St Helen’s Parade – looking back.

Along the western side of St Helen’s Gardens, opposite St Helen’s Church, there is a parade of shops familiar to those who live nearby.  However, usage has changed considerably over the years reflecting how local residents have changed their shopping habits and no doubt also the higher rents. The chart below shows the changes based on the recollections of local residents,  so exact dates may not be precise, except for 1950 when the details were taken from a Kelly’s Directory of that year.

St Helen's Gardens, 1920s. Photo: E.Adams

St Helen’s Gardens, 1920s. Photo: E.Adams

St Helen's Parade through the years as recalled by local people.

St Helen’s Parade through the years as recalled by local people.

 The Parade in the 1920s

I walked up and down Kelfield Gardens four times a day, from 1922 to 1932.

Starting at the end of the houses on St Helen’s Gardens, the first shop (no 53) was a chemist, FINN’S. (I don’t think it was PHINN’S.) Next was a fishmongers and then Harris’s the grocers. The end one was a very nice drapers & haberdashery run by two ladies, called Prynne & Harris.

On the other side of Kelfield Gardens was the bakers Checkley & Walke, next was Briggs the grocers then a greengrocer’s, next was a gent’s outfitter’s, which later on had the Post Office. Evisons, the sweetshop & stationers, then the Dairy which later became the United Dairies, then I think there was Southcotts the builders.

Somewhere, I think was a Butchers, so if you can see where I have missed a shop out, that will be it.

Former local resident Mary Osborn, interviewed by Audrey Jones in 2006

St Helen’s Parade in the 1940s

..starting from the right side of Kelfield Gardens (as shown in the photo) – when I left to be evacuated – was Partridge the baker’s, Brigg’s the grocer and provision merchant and our landlord, Clyde’s the greengrocer and source of the “ha’porth of specky apples”. We lived in the top flat above Clyde’s,………The fourth shop up – the one with the tiled frontage was Pratt’s the butcher, though he must have ceased trading, for I cannot remember the shop ever being open. I can’t remember what the fifth shop was, but the sixth was, I am fairly sure, Fennimore’s newsagents and tobacconists. The shop next to that was still a dairy shop, part of the United Dairy chain.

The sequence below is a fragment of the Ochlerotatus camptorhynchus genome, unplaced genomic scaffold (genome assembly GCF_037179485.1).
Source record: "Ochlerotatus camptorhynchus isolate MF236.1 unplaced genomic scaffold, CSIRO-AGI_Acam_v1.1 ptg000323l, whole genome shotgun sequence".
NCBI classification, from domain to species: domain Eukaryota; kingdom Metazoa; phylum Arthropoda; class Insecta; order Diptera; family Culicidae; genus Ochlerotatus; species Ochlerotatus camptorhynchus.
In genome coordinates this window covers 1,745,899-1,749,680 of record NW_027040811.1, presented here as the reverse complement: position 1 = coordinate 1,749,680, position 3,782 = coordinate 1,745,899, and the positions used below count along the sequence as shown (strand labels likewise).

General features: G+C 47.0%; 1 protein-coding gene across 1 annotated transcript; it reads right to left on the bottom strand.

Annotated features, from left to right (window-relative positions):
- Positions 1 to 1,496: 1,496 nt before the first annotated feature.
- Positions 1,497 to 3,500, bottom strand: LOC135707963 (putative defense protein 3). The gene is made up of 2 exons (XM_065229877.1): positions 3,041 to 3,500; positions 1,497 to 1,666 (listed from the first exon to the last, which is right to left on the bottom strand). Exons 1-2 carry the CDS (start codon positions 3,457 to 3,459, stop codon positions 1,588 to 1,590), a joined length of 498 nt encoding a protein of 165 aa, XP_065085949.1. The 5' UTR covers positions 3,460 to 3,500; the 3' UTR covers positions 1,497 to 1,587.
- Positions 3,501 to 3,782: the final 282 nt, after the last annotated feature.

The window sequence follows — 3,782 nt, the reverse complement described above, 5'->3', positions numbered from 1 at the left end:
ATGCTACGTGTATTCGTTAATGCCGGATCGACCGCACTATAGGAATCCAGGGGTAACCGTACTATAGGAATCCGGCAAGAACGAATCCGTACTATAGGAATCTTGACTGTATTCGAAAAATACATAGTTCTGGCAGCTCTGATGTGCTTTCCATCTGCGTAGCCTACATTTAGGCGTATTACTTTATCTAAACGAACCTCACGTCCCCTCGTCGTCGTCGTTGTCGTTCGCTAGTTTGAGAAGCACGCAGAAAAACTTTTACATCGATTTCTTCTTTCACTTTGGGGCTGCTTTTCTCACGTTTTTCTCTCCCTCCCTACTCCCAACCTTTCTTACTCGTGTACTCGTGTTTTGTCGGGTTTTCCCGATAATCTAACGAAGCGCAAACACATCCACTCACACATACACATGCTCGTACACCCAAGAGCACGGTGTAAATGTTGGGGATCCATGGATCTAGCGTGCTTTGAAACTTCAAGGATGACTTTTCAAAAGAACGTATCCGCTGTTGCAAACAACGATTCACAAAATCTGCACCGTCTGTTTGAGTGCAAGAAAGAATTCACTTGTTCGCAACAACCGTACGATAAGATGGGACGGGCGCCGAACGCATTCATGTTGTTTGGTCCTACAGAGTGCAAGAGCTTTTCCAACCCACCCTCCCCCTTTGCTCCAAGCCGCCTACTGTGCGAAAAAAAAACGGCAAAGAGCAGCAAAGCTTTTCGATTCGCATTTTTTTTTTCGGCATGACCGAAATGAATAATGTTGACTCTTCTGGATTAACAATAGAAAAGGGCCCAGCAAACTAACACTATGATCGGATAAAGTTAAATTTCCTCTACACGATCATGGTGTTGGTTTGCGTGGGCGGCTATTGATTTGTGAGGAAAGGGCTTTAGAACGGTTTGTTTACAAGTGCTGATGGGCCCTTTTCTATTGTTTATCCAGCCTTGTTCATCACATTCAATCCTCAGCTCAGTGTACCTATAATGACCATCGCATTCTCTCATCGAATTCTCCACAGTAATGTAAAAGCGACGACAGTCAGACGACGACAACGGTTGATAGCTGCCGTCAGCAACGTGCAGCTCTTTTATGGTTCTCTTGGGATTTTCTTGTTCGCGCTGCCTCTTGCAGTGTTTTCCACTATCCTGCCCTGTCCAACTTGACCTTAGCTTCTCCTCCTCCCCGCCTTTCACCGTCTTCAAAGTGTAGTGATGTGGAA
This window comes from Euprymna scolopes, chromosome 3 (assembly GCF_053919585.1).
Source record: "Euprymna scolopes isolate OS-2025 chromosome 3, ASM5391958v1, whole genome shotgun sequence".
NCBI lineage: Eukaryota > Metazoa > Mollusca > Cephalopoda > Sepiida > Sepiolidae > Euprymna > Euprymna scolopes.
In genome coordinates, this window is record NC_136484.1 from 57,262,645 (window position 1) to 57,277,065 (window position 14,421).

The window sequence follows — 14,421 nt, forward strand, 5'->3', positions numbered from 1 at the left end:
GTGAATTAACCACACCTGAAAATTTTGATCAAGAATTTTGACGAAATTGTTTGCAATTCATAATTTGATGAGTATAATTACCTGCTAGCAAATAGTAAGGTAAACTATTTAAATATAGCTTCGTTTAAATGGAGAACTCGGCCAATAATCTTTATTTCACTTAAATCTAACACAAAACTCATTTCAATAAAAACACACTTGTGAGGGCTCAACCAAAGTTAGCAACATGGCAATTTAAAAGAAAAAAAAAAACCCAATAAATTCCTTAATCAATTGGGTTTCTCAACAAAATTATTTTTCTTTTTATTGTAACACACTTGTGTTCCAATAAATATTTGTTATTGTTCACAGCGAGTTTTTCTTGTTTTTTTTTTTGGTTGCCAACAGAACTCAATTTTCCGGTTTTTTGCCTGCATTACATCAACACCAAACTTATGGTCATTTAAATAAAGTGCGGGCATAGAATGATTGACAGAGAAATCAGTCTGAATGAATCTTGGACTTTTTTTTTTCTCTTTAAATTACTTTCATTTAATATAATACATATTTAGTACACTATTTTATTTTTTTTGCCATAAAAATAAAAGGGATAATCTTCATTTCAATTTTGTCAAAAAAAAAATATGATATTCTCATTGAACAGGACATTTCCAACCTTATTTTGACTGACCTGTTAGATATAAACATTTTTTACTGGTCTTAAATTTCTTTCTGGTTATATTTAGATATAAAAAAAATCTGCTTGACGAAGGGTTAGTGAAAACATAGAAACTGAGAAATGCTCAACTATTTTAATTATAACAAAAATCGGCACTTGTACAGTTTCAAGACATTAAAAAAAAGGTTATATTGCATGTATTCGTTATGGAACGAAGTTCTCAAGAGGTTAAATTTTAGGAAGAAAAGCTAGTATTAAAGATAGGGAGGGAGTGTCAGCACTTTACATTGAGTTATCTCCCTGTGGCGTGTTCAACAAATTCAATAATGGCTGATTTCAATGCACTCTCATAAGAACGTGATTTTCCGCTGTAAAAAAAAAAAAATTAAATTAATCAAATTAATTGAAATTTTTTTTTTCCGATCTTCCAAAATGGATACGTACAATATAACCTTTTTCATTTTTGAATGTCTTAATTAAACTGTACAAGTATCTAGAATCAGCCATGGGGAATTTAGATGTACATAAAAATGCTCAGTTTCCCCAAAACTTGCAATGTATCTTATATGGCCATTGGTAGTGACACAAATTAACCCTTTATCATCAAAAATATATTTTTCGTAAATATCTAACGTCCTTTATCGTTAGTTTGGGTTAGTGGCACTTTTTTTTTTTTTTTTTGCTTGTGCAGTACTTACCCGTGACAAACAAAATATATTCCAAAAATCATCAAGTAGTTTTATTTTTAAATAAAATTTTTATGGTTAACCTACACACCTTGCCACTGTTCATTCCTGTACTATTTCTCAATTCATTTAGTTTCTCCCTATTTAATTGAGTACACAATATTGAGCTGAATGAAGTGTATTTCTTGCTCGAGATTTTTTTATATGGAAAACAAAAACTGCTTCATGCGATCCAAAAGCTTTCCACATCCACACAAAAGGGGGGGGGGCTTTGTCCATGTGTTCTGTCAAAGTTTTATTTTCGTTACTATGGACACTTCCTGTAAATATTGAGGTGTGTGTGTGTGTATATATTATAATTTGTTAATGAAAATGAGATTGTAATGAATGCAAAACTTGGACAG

As remembered by John Wittering

In the 1980s

We moved into the area in 1976.

Starting at no 53 was the hairdresser Toni (originally from Turkey, I think) and his wife. Next came the Spanish butcher and his wife who sold excellent meat. When they retired, their children took it over and turned it into a delicatessan/cafe. Then came the off license and of course the launderette on the corner, kept busy by the travelers from their site under Westway. Across on the other corner with Kelfield Gardens was and still is –  the bakery. Then what we called the ‘wool shop’ which was also where you went when you needed a zip or a reel of cotton. Next, initially when we moved into the area this it was just a greengrocer, but then they started selling everything and became a convenience shop. In the late 1970s, no 67 was an ironmonger’s/builder’s merchants run by one of the Stone family who until recently ran their excellent tiny shop on Bramley Road. Then the Post Office, followed by the newsagents and finally another convenience shop that we called ‘the Dairy’ run in those days by an Indian couple. Lastly and separate from the parade was the insurance brokers.